Copyright 2000 by Paul S. Gibbs. All rights reserved. Any reproduction, reuse, reposting or alteration of this work, without the express written permission of the author, is strictly prohibited.


Volume Two

August 22, 2380--In transit, aboard SDS Matriarch

I made a new friend today. She's very nice--but apart from my bond-mate and his sister, she is without a doubt the most unusual Sah'aaran I've ever met.

After breakfast I went exploring--which didn't take long. Captain Ehm'aasfah let me have a very brief look at the Control Deck--as long as I kept quiet and didn't touch anything--but I wasn't allowed to see either the engine hull or the weapons-control room. Which is just as well, I guess: Tom would have been fascinated, but spaceship operations aren't exactly high on my list of major turn-ons. As long as a ship gets where it's going, I don't care how.

Unfortunately, there wasn't a whole lot else to see, except for sickbay, the dining hall and the rec room. I hope I never need to get a closer look at sickbay --but the other two are destined to become extremely familiar. They're pleasant spaces, quiet and nicely-decorated; but because they're so deep within the hull, neither one has windows (or portholes, or whatever the proper spacefaring term is.) By the time we reach Sah'aar, I'll probably have memorized--and come to loathe--every painting, holo, tapestry and rug. Oh--there's also a shrine, of course, but it was in use when I passed. I'll probably have to wait until the middle of the night to see it.

Except for the crew, there are only about two dozen people aboard--all of them either much older or much younger than me They're all Sah'aaran, and with one exception, all connected in some way to the Embassy: staff members and minor functionaries mainly. Some of them I've met, at various receptions and whatnot; but I can't say I really know them. They're headed to Sah'aar, either on vacation or because they've been reassigned, and most of them have their mates and kits with them. And that's why I don't want to get too friendly, if I can help it: I've had enough of baby-sitting to last a lifetime--or at least until Tom and I have kits of our own.

I didn't feel like sitting in my cabin watching the walls close in, so at the end of my abbreviated tour I made my way to the rec room. And there, to my extreme surprise, I found someone almost exactly my own age.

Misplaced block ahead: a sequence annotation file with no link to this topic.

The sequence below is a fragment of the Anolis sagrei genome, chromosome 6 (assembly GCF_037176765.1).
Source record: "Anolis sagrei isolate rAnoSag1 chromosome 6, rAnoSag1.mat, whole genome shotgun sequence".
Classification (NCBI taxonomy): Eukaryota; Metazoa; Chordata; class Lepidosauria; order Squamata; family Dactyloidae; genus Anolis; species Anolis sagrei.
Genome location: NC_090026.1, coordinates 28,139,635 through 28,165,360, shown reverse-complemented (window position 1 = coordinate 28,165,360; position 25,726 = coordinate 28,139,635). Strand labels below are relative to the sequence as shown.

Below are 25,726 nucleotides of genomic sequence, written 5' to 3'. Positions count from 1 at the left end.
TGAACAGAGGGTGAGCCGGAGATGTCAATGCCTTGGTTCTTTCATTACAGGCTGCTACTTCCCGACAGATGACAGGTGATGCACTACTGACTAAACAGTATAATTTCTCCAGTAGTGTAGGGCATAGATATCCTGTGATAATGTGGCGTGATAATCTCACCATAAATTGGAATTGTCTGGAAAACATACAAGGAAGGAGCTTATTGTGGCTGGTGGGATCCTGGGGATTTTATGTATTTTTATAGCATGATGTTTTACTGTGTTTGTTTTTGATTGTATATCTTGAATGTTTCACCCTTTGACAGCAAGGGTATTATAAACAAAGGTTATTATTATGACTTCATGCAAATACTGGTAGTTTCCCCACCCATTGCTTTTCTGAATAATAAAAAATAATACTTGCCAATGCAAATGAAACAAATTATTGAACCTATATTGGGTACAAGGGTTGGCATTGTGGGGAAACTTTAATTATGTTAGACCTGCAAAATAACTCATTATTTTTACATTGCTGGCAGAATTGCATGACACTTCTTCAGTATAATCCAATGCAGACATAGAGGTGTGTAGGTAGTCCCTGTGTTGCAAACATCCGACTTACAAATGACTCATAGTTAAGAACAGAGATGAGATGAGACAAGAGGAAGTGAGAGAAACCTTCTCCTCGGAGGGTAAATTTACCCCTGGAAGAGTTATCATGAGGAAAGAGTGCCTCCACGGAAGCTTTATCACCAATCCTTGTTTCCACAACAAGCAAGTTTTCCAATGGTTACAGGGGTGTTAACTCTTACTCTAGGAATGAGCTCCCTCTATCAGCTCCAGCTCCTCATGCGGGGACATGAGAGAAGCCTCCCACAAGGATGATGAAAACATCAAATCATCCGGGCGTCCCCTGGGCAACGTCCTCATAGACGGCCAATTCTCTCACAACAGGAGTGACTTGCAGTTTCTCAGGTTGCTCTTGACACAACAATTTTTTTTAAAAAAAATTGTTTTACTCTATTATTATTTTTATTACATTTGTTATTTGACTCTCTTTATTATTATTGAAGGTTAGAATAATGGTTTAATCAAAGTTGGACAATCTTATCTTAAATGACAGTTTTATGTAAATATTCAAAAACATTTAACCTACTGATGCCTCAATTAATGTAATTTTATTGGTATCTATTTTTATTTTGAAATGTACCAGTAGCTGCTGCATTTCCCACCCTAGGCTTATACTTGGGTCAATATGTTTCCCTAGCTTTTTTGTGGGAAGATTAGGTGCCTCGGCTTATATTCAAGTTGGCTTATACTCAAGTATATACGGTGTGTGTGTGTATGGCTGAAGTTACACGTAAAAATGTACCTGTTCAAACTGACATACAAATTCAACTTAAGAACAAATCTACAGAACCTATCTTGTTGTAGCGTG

The place was fairly crowded--nobody else wanted to stay in their quarters either, I guess--but she caught my eye immediately. She was curled up on a big chair in the far corner, reading, her nose almost literally buried in her palm-reader. Her coloration was pure Sah'salaan--golden-brown fur and reddish-orange mane, done up in a long thick braid--but it was her clothes that attracted my attention. Not a day-robe--not at all. She wore close-fitting, calf-length pants, dark-green in color, a short-sleeved, open-necked white shirt, and a multicolored vest that appeared to be hand-woven. Her collar matched the vest. I noticed too--with a little burst of smug satisfaction that shamed me even as I felt it--that her ankle was bare.

I couldn't resist: I simply had to know who she was. I crossed over, ignoring the silence and the stares that (as always) followed me. She didn't seem to notice me , so I cleared my throat softly. "May I join you?"

She looked up, and I had to bite my lip to stifle a giggle. She had the most interesting facial markings I'd ever seen: wide, thin-walled black circles around her eyes, which made her look exactly as if she was wearing a pair of big round-lensed spectacles. Her ears were tipped with black too, but that's not uncommon.

She looked startled--which isn't unusual either--and I smiled. "Hello," I said. "I'm--"

"Ehm'tassaa," she said flatly. She had a strange accent, and she spoke slowly, as if she wasn't comfortable with our native language. "Daughter of Junior Ambassador Sah'churaaf and Dr. Ehm'varra. Bond-mate of Thomas Sah'surraa Abrams, son of the legendary Commodore Ehm'ayla."

"Impressive," I said, as I took a chair across from her.

"My job," she said proudly. "I'm a journalist." Her whiskers drooped. "Well, a journalism student, anyway." She shook herself, and smiled. "Sorry--I'm forgetting my manners. I'm Ehm'murra."

"I am honored," I said formally. "Journalism, eh?" I decided against telling her my father's opinion of that profession. "Text or vid?"